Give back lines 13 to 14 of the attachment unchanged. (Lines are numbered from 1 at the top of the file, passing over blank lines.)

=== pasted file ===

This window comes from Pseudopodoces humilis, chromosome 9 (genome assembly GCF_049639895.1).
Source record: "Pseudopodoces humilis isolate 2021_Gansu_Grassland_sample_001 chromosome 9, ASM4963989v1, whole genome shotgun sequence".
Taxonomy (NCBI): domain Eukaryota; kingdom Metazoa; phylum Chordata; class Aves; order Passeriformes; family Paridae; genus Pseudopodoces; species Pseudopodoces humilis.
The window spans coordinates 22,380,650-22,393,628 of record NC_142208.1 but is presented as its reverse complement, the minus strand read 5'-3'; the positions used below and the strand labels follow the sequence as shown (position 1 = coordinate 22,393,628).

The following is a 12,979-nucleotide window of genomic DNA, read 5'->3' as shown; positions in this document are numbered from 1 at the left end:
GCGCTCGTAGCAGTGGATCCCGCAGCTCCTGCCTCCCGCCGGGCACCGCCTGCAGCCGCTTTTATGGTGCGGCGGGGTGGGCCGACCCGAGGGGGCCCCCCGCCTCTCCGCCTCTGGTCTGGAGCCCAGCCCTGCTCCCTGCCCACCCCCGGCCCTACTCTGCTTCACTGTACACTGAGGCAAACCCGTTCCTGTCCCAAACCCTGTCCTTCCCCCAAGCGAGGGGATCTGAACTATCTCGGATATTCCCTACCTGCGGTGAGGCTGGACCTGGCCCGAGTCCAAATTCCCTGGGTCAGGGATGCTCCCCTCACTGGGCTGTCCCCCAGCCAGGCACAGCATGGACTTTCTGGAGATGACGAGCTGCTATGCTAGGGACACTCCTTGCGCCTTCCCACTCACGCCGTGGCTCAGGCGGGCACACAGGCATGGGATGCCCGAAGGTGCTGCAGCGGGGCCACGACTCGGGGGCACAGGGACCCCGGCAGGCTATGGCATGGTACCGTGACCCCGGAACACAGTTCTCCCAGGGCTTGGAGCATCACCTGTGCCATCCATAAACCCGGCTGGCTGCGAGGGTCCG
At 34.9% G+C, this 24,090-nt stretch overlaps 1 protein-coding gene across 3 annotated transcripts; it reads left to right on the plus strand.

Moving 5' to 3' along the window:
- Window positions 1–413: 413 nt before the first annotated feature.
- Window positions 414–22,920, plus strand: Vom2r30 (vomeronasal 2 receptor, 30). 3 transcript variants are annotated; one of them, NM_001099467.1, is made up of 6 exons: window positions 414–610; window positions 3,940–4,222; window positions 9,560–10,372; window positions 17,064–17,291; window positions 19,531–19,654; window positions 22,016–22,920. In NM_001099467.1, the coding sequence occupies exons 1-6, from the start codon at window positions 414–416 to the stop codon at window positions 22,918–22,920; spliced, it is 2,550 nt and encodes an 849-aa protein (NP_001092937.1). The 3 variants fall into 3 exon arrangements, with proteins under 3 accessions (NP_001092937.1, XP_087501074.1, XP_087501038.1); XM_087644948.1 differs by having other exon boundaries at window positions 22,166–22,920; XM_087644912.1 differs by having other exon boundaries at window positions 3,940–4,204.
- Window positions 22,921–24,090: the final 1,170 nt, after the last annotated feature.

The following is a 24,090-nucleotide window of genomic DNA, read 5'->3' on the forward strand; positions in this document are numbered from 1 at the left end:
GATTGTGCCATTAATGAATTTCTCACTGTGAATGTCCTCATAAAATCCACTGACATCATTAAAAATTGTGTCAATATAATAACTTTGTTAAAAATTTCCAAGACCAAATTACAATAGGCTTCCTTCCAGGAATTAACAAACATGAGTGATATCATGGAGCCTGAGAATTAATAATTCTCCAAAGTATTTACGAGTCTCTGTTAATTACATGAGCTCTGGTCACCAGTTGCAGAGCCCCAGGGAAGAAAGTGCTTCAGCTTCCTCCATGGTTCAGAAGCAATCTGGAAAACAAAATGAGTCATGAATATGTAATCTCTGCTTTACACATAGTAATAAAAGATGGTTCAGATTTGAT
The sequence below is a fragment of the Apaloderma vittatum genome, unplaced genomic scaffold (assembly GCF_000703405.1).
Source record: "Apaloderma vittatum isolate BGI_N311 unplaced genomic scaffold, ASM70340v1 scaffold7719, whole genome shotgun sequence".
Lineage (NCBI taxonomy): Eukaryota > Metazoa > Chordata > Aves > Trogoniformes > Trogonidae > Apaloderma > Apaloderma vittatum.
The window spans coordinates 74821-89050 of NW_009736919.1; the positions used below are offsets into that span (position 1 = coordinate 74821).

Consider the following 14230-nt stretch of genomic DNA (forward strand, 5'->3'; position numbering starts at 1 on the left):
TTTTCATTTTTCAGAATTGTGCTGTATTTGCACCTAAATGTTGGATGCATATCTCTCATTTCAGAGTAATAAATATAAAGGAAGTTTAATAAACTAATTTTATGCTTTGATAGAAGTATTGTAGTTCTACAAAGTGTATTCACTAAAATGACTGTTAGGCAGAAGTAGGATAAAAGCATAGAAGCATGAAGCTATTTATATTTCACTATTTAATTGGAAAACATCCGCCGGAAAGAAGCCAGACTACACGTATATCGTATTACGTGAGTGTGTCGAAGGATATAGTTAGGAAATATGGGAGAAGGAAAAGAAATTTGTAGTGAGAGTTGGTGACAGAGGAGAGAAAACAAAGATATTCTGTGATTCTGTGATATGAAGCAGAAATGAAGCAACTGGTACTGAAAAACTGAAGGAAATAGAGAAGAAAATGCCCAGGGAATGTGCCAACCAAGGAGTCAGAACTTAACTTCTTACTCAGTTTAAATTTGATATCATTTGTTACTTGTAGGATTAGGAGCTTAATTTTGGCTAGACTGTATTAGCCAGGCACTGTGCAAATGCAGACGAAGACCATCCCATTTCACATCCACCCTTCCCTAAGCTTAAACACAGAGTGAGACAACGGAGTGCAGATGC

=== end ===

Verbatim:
GATTGTGCCATTAATGAATTTCTCACTGTGAATGTCCTCATAAAATCCACTGACATCATTAAAAATTGTGTCAATATAATAACTTTGTTAAAAATTTCCAAGACCAAATTACAATAGGCTTCCTTCCAGGAATTAACAAACATGAGTGATATCATGGAGCCTGAGAATTAATAATTCTCCAAAGTATTTACGAGTCTCTGTTAATTACATGAGCTCTGGTCACCAGTTGCAGAGCCCCAGGGAAGAAAGTGCTTCAGCTTCCTCCATGGTTCAGAAGCAATCTGGAAAACAAAATGAGTCATGAATATGTAATCTCTGCTTTACACATAGTAATAAAAGATGGTTCAGATTTGAT
The sequence below is a fragment of the Apaloderma vittatum genome, unplaced genomic scaffold (assembly GCF_000703405.1).